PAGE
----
On the eastern edge of the summit of Easdon is another rock pile that also has a very intriguing name – Figgie Daniel. Of this I can discover nothing further apart from a very brief and uninformative mention of the name by Hemery who says; “The easterly extremity of the down, known as Easdon Hill, is marked by a cairn and the conspicuous rock-pile of Figgie Daniel…” – p.724. In answer to this question the Hemery tradition carries on – Emma Cunis, Eric Hemery’s granddaughter has now provided a plausible answer by saying; “Figgie Daniel (or ‘Big Nose’) is allegedly named after a local shepherd Mr Henry Daniels who lived at Ford Farm in Sticklepath…. The main features of the Daniels men were that they were tall, have large noses, jaws, chins, large hands and a dark complexion. Figgie certainly displays these features.”
So there you have it, Easdon Down, eagles, a prehistoric no-man’s land, a tin mine, rabbit warren, druids, a defunct logan stone, a cure for whooping cough, piskies and someone called Figgie Daniel who had a large, hooked nose -what more could anyone want?
According to M. S. Gibbons on the Good Friday of 1885 a young lad was walking alone across the down and for whatever reason stopped to cut a branch of furze. Somehow his pocket-knife slipped and entered the calf of his leg. He managed to staggered a few steps and fell to the ground in agony. A passerby happened to hear his groans and went to his assistance but sadly a short while afterwards the boy bled to death before medical assistance could be reached. – The Exeter & Plymouth Gazette, June 23rd, 1886.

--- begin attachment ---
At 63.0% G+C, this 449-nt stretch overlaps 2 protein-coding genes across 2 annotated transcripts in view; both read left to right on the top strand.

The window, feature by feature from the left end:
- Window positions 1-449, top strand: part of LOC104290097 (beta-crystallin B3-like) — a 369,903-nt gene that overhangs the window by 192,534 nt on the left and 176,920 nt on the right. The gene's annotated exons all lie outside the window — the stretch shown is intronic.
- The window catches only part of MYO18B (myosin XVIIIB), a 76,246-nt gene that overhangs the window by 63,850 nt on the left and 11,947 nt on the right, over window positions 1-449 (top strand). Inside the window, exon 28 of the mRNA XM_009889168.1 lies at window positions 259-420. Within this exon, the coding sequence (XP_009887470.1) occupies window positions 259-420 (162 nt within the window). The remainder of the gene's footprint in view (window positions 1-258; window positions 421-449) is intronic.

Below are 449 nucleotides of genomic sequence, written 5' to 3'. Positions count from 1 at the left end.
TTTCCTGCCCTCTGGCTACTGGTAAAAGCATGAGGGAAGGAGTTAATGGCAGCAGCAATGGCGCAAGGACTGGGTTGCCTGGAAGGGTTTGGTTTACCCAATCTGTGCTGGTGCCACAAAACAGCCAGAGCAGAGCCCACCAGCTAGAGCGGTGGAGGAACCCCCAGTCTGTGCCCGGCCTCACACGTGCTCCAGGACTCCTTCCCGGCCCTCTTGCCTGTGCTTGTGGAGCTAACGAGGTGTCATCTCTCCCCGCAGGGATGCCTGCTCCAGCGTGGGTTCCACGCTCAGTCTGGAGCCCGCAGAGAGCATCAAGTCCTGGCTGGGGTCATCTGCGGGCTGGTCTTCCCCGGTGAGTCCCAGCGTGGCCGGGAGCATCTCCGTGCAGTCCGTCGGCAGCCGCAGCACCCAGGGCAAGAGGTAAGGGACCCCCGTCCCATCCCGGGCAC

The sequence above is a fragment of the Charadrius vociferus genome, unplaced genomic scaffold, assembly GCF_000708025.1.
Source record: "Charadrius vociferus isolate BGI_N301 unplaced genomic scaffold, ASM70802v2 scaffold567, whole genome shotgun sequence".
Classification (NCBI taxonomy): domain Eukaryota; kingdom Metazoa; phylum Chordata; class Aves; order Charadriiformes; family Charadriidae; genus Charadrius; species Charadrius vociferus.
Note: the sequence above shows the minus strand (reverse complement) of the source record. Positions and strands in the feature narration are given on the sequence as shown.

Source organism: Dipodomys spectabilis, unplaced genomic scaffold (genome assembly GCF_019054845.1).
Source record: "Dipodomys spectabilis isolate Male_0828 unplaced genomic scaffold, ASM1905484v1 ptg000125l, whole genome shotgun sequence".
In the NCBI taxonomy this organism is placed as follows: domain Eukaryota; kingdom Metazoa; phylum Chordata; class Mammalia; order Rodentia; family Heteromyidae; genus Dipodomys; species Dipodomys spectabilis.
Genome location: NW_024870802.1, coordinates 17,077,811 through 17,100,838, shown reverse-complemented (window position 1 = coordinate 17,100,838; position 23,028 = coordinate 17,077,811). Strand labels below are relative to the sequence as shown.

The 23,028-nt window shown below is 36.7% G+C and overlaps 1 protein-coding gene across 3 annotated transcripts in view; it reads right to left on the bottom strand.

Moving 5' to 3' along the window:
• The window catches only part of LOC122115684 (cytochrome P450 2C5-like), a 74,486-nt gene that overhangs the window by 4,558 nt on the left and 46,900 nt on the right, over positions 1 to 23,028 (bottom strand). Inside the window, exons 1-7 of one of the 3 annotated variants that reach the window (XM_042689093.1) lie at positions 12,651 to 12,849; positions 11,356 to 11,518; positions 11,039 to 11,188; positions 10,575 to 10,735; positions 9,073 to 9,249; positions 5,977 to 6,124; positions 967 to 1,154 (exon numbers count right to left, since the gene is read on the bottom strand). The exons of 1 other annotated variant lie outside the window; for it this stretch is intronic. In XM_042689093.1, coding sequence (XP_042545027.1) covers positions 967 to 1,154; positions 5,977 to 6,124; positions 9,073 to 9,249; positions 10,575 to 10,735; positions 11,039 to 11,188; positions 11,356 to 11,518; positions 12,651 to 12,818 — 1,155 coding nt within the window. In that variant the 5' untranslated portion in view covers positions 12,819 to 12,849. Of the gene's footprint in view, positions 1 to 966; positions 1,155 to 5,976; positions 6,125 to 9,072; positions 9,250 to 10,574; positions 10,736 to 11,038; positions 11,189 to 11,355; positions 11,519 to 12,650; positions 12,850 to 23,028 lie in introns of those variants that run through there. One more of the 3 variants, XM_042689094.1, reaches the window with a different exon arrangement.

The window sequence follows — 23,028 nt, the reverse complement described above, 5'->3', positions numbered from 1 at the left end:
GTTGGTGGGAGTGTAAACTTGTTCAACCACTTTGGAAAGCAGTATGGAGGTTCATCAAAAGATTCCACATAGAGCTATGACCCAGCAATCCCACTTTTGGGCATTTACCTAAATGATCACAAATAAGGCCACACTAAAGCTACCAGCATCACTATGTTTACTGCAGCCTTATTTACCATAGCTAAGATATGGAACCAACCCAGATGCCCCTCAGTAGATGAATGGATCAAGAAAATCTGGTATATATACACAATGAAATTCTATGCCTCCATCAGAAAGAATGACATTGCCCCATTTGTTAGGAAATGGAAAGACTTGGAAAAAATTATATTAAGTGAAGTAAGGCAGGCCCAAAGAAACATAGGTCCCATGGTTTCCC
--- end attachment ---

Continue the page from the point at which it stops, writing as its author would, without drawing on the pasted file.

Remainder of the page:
My thanks to Max Piper for kindly allowing me to use his photographs of Easdon Down
Butler, J. 1997 Dartmoor Atlas of Antiquities – Vol. V, Devon Books, Exeter.
Clark Hall, J. R. 2004. A Concise Anglo-Saxon Dictionary, London: University of Toronto.
Crossing, W. 1990. Crossing’s Guide to Dartmoor, Newton Abbot: Peninsula Press.
Gover, J, Mawer, A. & Stenton, F. M. 1992. The Place Names of Devon. Nottingham: English Place-Name Society.
Hamilton Jenkin, A. K. 1974. Mines of Devon – Vol. I., Newton Abbot: David & Charles.
Northern Mine Research Society. 1993. Devon & Somerset Mines, Exeter: Exeter University Press.
Polwhele, R. 1793. Historical views of Devonshire: Vol. I, London: Cadell, Dilly, and Murray.